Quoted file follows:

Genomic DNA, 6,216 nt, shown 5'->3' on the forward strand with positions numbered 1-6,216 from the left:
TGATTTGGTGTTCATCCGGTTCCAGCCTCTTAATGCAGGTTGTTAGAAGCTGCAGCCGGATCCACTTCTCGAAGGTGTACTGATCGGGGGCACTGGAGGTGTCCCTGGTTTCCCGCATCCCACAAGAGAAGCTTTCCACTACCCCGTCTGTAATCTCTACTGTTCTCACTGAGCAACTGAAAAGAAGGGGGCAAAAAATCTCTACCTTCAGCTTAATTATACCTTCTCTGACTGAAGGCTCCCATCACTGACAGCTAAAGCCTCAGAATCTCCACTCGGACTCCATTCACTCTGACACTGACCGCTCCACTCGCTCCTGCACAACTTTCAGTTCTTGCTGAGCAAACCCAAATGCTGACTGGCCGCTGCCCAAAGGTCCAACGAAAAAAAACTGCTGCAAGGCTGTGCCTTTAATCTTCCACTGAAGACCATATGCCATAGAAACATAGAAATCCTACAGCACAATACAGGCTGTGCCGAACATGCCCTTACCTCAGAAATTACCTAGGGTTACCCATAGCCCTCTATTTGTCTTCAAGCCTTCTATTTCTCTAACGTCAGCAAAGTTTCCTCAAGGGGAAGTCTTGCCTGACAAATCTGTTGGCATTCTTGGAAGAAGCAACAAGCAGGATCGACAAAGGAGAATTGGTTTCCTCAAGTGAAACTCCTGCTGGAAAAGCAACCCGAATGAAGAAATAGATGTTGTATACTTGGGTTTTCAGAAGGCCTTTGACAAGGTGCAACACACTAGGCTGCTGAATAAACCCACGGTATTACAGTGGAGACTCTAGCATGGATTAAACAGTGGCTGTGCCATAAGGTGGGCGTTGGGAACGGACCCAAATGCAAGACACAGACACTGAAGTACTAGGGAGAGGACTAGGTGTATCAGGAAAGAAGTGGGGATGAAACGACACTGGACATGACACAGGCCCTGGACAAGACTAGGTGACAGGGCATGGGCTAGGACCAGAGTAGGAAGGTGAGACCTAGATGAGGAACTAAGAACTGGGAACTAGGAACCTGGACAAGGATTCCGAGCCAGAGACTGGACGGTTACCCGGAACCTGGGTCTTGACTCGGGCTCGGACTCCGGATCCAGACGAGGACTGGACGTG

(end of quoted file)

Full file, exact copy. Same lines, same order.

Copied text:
Genomic DNA, 6,216 nt, shown 5'->3' on the forward strand with positions numbered 1-6,216 from the left:
TGATTTGGTGTTCATCCGGTTCCAGCCTCTTAATGCAGGTTGTTAGAAGCTGCAGCCGGATCCACTTCTCGAAGGTGTACTGATCGGGGGCACTGGAGGTGTCCCTGGTTTCCCGCATCCCACAAGAGAAGCTTTCCACTACCCCGTCTGTAATCTCTACTGTTCTCACTGAGCAACTGAAAAGAAGGGGGCAAAAAATCTCTACCTTCAGCTTAATTATACCTTCTCTGACTGAAGGCTCCCATCACTGACAGCTAAAGCCTCAGAATCTCCACTCGGACTCCATTCACTCTGACACTGACCGCTCCACTCGCTCCTGCACAACTTTCAGTTCTTGCTGAGCAAACCCAAATGCTGACTGGCCGCTGCCCAAAGGTCCAACGAAAAAAAACTGCTGCAAGGCTGTGCCTTTAATCTTCCACTGAAGACCATATGCCATAGAAACATAGAAATCCTACAGCACAATACAGGCTGTGCCGAACATGCCCTTACCTCAGAAATTACCTAGGGTTACCCATAGCCCTCTATTTGTCTTCAAGCCTTCTATTTCTCTAACGTCAGCAAAGTTTCCTCAAGGGGAAGTCTTGCCTGACAAATCTGTTGGCATTCTTGGAAGAAGCAACAAGCAGGATCGACAAAGGAGAATTGGTTTCCTCAAGTGAAACTCCTGCTGGAAAAGCAACCCGAATGAAGAAATAGATGTTGTATACTTGGGTTTTCAGAAGGCCTTTGACAAGGTGCAACACACTAGGCTGCTGAATAAACCCACGGTATTACAGTGGAGACTCTAGCATGGATTAAACAGTGGCTGTGCCATAAGGTGGGCGTTGGGAACGGACCCAAATGCAAGACACAGACACTGAAGTACTAGGGAGAGGACTAGGTGTATCAGGAAAGAAGTGGGGATGAAACGACACTGGACATGACACAGGCCCTGGACAAGACTAGGTGACAGGGCATGGGCTAGGACCAGAGTAGGAAGGTGAGACCTAGATGAGGAACTAAGAACTGGGAACTAGGAACCTGGACAAGGATTCCGAGCCAGAGACTGGACGGTTACCCGGAACCTGGGTCTTGACTCGGGCTCGGACTCCGGATCCAGACGAGGACTGGACGTG